Second World War
Aircraftsman Kenneth William Bennett
Kenneth William Bennett Aircraftman 1st Class 652800, 201 Squadron, Royal Air Force was the adopted son of James and Jane Bennett of Aberfeldy. He was a crew member on a Sunderland II aircraft which crashed 200 yards after take-off at Mount Batten RAF Seaplane Station at Plymouth, Devon on 21 December 1941, killing 11 of its 15 crew including Kenneth, who was 18. The plane was setting off on a transit flight to Gibraltar to join 202 Squadron. He has no known grave but is commemorated on Runnymede Memorial, Surrey, Panel 57.
Gunner John Carmichael
John Carmichael, Gunner 1681331, 270 battery, 91 Heavy AA Regiment was a son ofGilbert Carmichael and Mary Carmichael [nee McKechnie]. John was born at Milton of Roro in Glenlyon in 1909 and prior to joining the army he was employed at Meggernie Estate in Glenlyon. He was killed at Habrough, Lincolnshire on 31 October 1941, while employed as a dispatch rider with the Royal Artillery. Presumably this was the result of an accident when on his motorcycle. He is buried, together with his parents and sister, in the churchyard at Dull, Perthshire. John is also commemorated on the war memorial at Innerwick in Glen Lyon.
Private Ian McCallum
Private Ian McCallum (7957564), 6th Battalion, Gordon Highlanders was born at Wester Blairish farm near Garth, Perthshire on 16 February 1920, the son of Archibald and Florence McCallum. His father and grandfather farmed at Wester Blairish and when Ian was aged about twelve his father took up the tenancy of Inchgarth Farm above Litigan at Keltneyburn. Ian began his service with the Royal Tank Regiment before transferring to the 6th Battalion, Gordon Highlanders. The 6th Battalion left Scotland in February 1943 and went first to Algiers before moving to Tunisia in March. In April that year they were ordered to undertake a counter attack to relieve and rescue the Irish Guards who had suffered heavy casualties and were pinned down on the lower slopes of Djebel Bou Aoukaz, a steep ridge which overlooked the whole area including the Medjez el Bab to Tunis road. It was referred to as ‘the Bou’ by the Allied forces. The Gordon Highlanders had to cross open ground to reach their objective and came under heavy fire, suffering a high number of casualties. They succeeded in beating back the German attack, but Ian was killed on the first day of the attack, 30 April 1943, aged 23. He is buried alongside a number of Irish Guards in the war cemetery at Borj El Amri, Tunisia [formerly known as Massicault], Plot V, Row H, Grave 20.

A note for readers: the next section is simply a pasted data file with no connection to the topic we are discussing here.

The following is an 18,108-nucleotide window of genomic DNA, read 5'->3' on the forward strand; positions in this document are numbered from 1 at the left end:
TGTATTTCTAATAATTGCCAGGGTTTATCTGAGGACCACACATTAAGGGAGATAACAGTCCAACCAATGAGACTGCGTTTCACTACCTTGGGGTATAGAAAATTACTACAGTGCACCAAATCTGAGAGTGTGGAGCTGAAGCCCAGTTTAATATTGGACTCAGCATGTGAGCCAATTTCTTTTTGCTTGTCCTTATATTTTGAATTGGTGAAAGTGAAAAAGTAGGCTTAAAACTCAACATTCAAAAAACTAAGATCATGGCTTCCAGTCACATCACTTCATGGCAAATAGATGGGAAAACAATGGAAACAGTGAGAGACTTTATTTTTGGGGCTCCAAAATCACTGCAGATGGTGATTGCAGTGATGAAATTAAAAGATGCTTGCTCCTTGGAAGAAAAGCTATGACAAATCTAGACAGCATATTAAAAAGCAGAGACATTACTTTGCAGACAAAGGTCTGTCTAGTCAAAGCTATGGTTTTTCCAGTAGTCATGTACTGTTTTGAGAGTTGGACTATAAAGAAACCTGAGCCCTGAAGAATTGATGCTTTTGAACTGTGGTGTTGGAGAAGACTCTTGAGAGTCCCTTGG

His gravestone is inscribed, ’In Loving Memory of our Dear Son Ian. He died that we might live.’ He is also commemorated on the grave of his parents in Fortingall churchyard. Note Ian’s name is spelled incorrectly on the War Memorial.
Flight Sergeant Donald Ian Fisher
Flight Sergeant Donald Ian Fisher (1265865), Royal Air Force was born in May 1909, in Fortingall, one of the ten children of John and Catherine Fisher of Culdaremore House in Fortingall. He was married to Alice Florence Smith and had one son, Ian. Donald was one of the crew of a Wellington bomber based at RAF Wing, Buckinghamshire. On their first mission on the night of 13/14 September 1942 they joined a total of 332 Allied aircraft which attacked Bremen in Germany, effecting significant damage on the city’s housing and industry including the Focke-Wulf aircraft factory. 21 Allied aircraft were shot down, including 15 Wellingtons, with a loss of 87 aircrew killed and 28 taken prisoner by the Germans. Four of the five crew on Donald Fisher’s bomber died, including himself. The one survivor, rear gunner Sgt. John Cartlan, baled out and was taken prisoner. Sgt. Cartlan, an American citizen serving with the Canadian Air Force, later wrote an account of his aircraft suffering several hits before catching fire and falling into shallow water in the Zuyder Zee. Donald was aged 33 when he was killed, and he was buried in the New Eastern War Cemetery in Amsterdam, Netherlands. The epitaph on his gravestone reads:’ Beloved husband of Alice and father of Ian. To live in our hearts is not to die.’